Originally Published 2013-08-31 13:57:52 Published on Aug 31, 2013
Despite the Chinese government's repeated stress on disaster reduction and regards it as an important factor to realise the overall goal of sustainable development, more needs to be done on disaster management and prevention.
Disaster Preparedness in China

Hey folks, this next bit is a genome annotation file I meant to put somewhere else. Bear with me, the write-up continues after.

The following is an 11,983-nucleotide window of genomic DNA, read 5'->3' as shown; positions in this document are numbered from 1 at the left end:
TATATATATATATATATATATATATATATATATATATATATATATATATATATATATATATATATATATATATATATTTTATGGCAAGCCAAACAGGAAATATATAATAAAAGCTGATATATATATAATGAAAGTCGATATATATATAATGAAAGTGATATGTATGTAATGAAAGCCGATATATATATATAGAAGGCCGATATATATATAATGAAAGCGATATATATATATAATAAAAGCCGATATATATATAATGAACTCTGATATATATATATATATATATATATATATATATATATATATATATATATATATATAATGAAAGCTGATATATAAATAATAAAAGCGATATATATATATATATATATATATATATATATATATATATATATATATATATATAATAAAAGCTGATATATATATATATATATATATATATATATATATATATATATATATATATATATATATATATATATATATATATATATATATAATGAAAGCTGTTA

" China has been a country prone to devastating natural disasters ranging from floods to earthquakes to droughts to grassland fires. The 1931 floods with a death toll of about 4 million, the Yellow River Flood of 1887 with a death toll of about 2 million and the Shaanxi earthquake in 1556 with a death toll of 0.83 million makes the country appear in the list of countries which faced the world's top 10 deadliest natural disasters. Natural disasters affect more than 200 people on a yearly basis, which have become a major hurdle to economic and social development. The government has repeatedly stressed on disaster reduction and regards it as an important factor to realise the overall goal of sustainable development. The National Commission for Disaster Reduction coordinates and launches disaster reduction activities, guides disaster reduction operations and promotes international exchanges and cooperation. In 1998, the country issued the Disaster Reduction Plan (1998-2010). As part of the overall emergency plan - special plans for disaster relief, forest fire, earthquakes, floods and others were established. In theory, the country also has warning and prediction networks for disasters which include meteorological forecasting, earthquake warning observations etc. A seismic network catalogue was also established in 2009.I However, the ground realities present a completely different picture. The Lushan earthquake (also known as the Ya'an earthquake) of April 2013 was approximately 116 kms from Chengdu, along the Longmenshan Fault, in the same province impacted by the 2008 Sichuan earthquake. Aftershocks were recorded 1,815 times.II The Sichuan provincial government's report stated that 186 people lost their lives while 11,248 had been injured and 21 were missing. However, credibility of the numbers remains doubtful. Additionally, there were concerns that causalities in the neighbouring Baoxing County may have been unreported because of inaccessibility due to road blockage, power cut off and absence of phone network connectivity. Reflecting on the Sichuan earthquake of 2008, several questions emerged on the quality of public construction. What was particularly questioned was what led to so many losses in the first place. Building collapses were particularly pointed out, and apparently the collapsed school buildings represented the shoddy construction projects. Also, after the 2008 Sichuan earthquake, the government was stung by criticisms that it was too slow in responding, despite the fact that the earthquake was classified as Level 1. However, after the Lushan earthquake in April this year, the government immediately mobilised the army for rescue efforts and classified the earthquake at Level 1 despite though the magnitude was much less than what it was in 2008III . State-run media channels took care in not revealing anything that would lead to the creation of a negative image of the government, which is why news focussed more on promoting the government's rescue efforts, rather than on the victims who lost their homes. However, images of children living in tents continued to appear in local newspapers, which pointed to the fact that relocation was not complete despite the claims made by official sources. Survivors also disrupted traffic waving protest signs, demanding help and shouting at the police. In Zhongba village, part of Baoxing county, residents stated that it took two days for help to arrive, and when it did, supplies and tents were in short supplyIV . Almost all buildings were damaged while many collapsed, which is why relief tents were desperately required. Besides the delay, it also points to the fact that flimsy and substandard construction still exists in the country despite the announcements and efforts made by the party leadership. On July 22, a 6.6 magnitude earthquake jolted the areas between Minxian and Zhangxian counties in the north-western province of Gansu, which left about 95 people dead and at least 1,461 injured according to reports in the China Daily. Reports from Gansu's provincial government stated that 2.36 million people have been affected, which constitutes a direct economic loss of more than 17.6 billion Yuan or US$ 2.88 billion. It further stated that those who lost their homes have been already resettled, while all the injured have received medical treatment. On July 17, Premier Li Keqiang began his tour to the Western province of Gansu. Gansu is an impoverished province just like its counterparts in the Western part of the country. The growth and rise of China's Western region has been envisaged by the leadership to be the crucial part of the national strategy for economic rejuvenation. During his visit to Gansu, Premier Li also visited Minxian county. He assured the affected that their destroyed homes would be rebuilt. He also inspected the railroad under construction between Gansu and Chongqing, while stressing the strategic importance of infrastructure. The Western Development Strategy was launched in 2000, yet the Western region of the country continues to be severely economically challenged, particularly when compared to the coastal and Eastern parts of the country. Despite the fact that the provinces in the Western parts, Tibet and Xinjiang, for example, have the largest territories, economic development is close to negligible in the region. Natural disasters further deteriorate the situation. Lack of infrastructure, as had been the case during the Lushan earthquake of 2013 becomes a serious challenge to rescue operations. Despite the fact that the leadership has set up early warning systems, various parts of the country continues to suffer from disasters. While relief provisioning is claimed to be immediate, ground realities are completely different. Natural disasters are a serious impediment to economic and social development. However, the problem is yet to be better analysed in the country as is evident from the victims' responses and losses. For example, allocated funds for disaster relief in Gansu could not be utilised immediately and to the fullest due to delays in transportation of relief, heavy rains, and absence of proper transportation facilities. Also, while reports in the state run China Daily, in the immediate aftermath of the earthquake, stated that all those who lost their homes have been resettled, Premier Li's promise to the affected about reconstruction of the lost homes points out to the fact that the affected are still living in temporary shelters. While Premier Li's promises of reconstructing the lost houses are welcome, clearly there is need to do more on disaster management and prevention, given the fact that the country aims at a more sustainable path of development in which disaster preparedness becomes a crucial factor. (The author is an Associate Fellow at Observer Research Foundation).   I.     http://data.earthquake.cn/datashare/globeEarthquake_csn.html II.     http://news.sina.com.cn/c/2013-04-22/002926902901.shtml III.     http://ajw.asahi.com/article/asia/china/AJ201304220115 IV.     http://ajw.asahi.com/article/asia/china/AJ201304230010 "